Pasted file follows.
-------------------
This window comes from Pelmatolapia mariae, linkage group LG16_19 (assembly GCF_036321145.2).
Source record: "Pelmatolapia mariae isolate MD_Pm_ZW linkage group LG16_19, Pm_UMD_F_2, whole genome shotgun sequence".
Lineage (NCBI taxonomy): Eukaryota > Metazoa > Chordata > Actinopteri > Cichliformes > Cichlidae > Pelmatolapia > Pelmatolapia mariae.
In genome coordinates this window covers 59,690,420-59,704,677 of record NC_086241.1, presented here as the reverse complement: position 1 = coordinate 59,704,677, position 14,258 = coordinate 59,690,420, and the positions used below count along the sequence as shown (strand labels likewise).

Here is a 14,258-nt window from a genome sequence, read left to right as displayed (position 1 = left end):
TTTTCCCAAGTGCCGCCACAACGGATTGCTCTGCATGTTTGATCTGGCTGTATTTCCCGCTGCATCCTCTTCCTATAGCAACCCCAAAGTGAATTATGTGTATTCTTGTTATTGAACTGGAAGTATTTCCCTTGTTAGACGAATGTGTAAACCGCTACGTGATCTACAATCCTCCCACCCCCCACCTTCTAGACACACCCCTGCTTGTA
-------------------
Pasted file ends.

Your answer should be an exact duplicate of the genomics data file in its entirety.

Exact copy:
This window comes from Pelmatolapia mariae, linkage group LG16_19 (assembly GCF_036321145.2).
Source record: "Pelmatolapia mariae isolate MD_Pm_ZW linkage group LG16_19, Pm_UMD_F_2, whole genome shotgun sequence".
Lineage (NCBI taxonomy): Eukaryota > Metazoa > Chordata > Actinopteri > Cichliformes > Cichlidae > Pelmatolapia > Pelmatolapia mariae.
In genome coordinates this window covers 59,690,420-59,704,677 of record NC_086241.1, presented here as the reverse complement: position 1 = coordinate 59,704,677, position 14,258 = coordinate 59,690,420, and the positions used below count along the sequence as shown (strand labels likewise).

Here is a 14,258-nt window from a genome sequence, read left to right as displayed (position 1 = left end):
TTTTCCCAAGTGCCGCCACAACGGATTGCTCTGCATGTTTGATCTGGCTGTATTTCCCGCTGCATCCTCTTCCTATAGCAACCCCAAAGTGAATTATGTGTATTCTTGTTATTGAACTGGAAGTATTTCCCTTGTTAGACGAATGTGTAAACCGCTACGTGATCTACAATCCTCCCACCCCCCACCTTCTAGACACACCCCTGCTTGTA